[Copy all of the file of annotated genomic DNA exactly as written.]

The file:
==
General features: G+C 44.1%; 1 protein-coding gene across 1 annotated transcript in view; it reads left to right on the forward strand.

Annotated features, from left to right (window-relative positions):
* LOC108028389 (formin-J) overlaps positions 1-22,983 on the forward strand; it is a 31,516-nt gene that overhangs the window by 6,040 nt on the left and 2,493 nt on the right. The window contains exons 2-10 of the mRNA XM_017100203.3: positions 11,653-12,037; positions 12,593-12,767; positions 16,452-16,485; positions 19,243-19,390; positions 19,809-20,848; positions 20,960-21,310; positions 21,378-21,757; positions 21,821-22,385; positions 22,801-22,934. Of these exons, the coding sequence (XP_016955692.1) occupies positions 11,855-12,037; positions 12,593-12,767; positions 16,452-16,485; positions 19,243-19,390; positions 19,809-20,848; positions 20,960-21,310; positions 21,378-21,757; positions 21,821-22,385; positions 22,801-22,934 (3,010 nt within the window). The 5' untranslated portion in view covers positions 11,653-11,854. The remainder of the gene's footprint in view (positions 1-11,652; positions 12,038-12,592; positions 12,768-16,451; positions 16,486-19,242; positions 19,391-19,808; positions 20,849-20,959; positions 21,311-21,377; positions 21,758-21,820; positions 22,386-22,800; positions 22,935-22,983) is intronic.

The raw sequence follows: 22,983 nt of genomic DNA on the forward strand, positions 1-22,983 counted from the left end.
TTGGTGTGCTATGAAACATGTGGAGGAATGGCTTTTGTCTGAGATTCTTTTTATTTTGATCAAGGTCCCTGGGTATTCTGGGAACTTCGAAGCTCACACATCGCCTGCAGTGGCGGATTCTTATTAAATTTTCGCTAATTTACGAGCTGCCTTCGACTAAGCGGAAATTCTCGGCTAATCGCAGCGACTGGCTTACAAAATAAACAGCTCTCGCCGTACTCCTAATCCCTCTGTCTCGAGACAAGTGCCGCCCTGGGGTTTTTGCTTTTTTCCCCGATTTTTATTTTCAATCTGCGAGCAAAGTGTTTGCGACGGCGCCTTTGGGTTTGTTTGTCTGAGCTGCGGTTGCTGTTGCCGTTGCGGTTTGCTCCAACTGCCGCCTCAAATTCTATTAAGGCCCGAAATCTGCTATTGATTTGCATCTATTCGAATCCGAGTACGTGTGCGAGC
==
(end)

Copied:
General features: G+C 44.1%; 1 protein-coding gene across 1 annotated transcript in view; it reads left to right on the forward strand.

Annotated features, from left to right (window-relative positions):
* LOC108028389 (formin-J) overlaps positions 1-22,983 on the forward strand; it is a 31,516-nt gene that overhangs the window by 6,040 nt on the left and 2,493 nt on the right. The window contains exons 2-10 of the mRNA XM_017100203.3: positions 11,653-12,037; positions 12,593-12,767; positions 16,452-16,485; positions 19,243-19,390; positions 19,809-20,848; positions 20,960-21,310; positions 21,378-21,757; positions 21,821-22,385; positions 22,801-22,934. Of these exons, the coding sequence (XP_016955692.1) occupies positions 11,855-12,037; positions 12,593-12,767; positions 16,452-16,485; positions 19,243-19,390; positions 19,809-20,848; positions 20,960-21,310; positions 21,378-21,757; positions 21,821-22,385; positions 22,801-22,934 (3,010 nt within the window). The 5' untranslated portion in view covers positions 11,653-11,854. The remainder of the gene's footprint in view (positions 1-11,652; positions 12,038-12,592; positions 12,768-16,451; positions 16,486-19,242; positions 19,391-19,808; positions 20,849-20,959; positions 21,311-21,377; positions 21,758-21,820; positions 22,386-22,800; positions 22,935-22,983) is intronic.

The raw sequence follows: 22,983 nt of genomic DNA on the forward strand, positions 1-22,983 counted from the left end.
TTGGTGTGCTATGAAACATGTGGAGGAATGGCTTTTGTCTGAGATTCTTTTTATTTTGATCAAGGTCCCTGGGTATTCTGGGAACTTCGAAGCTCACACATCGCCTGCAGTGGCGGATTCTTATTAAATTTTCGCTAATTTACGAGCTGCCTTCGACTAAGCGGAAATTCTCGGCTAATCGCAGCGACTGGCTTACAAAATAAACAGCTCTCGCCGTACTCCTAATCCCTCTGTCTCGAGACAAGTGCCGCCCTGGGGTTTTTGCTTTTTTCCCCGATTTTTATTTTCAATCTGCGAGCAAAGTGTTTGCGACGGCGCCTTTGGGTTTGTTTGTCTGAGCTGCGGTTGCTGTTGCCGTTGCGGTTTGCTCCAACTGCCGCCTCAAATTCTATTAAGGCCCGAAATCTGCTATTGATTTGCATCTATTCGAATCCGAGTACGTGTGCGAGC